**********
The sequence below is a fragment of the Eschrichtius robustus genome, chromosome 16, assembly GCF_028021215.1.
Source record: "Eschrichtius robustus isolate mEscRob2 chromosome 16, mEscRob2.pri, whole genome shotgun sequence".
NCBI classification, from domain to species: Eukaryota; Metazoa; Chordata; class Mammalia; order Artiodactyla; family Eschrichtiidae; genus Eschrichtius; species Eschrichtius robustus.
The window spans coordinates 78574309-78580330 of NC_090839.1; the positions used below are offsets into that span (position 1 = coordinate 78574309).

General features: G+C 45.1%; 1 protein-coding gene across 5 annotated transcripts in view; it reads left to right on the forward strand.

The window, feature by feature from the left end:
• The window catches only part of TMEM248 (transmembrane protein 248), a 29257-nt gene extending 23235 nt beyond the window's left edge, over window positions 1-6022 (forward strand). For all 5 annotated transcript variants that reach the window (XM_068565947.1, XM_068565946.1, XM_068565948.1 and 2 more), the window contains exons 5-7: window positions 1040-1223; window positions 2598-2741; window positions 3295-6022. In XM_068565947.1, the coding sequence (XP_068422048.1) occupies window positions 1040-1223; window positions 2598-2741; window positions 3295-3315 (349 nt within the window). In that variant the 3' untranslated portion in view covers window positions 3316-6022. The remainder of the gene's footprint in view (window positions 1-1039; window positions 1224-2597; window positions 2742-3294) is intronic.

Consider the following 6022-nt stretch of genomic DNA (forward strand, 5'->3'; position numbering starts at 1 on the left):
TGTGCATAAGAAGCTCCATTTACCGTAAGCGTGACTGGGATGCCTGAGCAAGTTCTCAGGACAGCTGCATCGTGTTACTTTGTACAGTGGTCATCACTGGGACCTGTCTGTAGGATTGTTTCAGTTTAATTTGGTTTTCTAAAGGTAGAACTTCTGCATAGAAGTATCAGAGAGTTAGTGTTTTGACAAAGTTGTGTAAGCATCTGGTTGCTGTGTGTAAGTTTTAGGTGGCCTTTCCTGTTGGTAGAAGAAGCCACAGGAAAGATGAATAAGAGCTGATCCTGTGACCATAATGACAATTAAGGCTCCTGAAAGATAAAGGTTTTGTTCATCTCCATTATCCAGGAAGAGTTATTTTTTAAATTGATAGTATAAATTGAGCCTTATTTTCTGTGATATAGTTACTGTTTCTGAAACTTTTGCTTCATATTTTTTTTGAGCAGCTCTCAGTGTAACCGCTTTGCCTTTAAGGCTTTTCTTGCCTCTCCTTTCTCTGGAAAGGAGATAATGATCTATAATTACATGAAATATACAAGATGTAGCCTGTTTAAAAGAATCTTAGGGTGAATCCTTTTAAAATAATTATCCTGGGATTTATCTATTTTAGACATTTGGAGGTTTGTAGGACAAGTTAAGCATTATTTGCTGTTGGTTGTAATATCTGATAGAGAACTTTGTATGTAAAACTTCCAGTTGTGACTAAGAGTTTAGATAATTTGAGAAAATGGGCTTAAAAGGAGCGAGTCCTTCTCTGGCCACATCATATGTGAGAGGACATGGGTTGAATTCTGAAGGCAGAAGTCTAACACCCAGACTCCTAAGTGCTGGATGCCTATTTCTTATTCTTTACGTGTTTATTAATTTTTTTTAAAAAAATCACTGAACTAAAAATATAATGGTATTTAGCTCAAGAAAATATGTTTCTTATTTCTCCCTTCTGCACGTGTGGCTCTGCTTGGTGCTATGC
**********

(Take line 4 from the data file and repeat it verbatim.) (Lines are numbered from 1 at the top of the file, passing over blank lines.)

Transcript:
The window spans coordinates 78574309-78580330 of NC_090839.1; the positions used below are offsets into that span (position 1 = coordinate 78574309).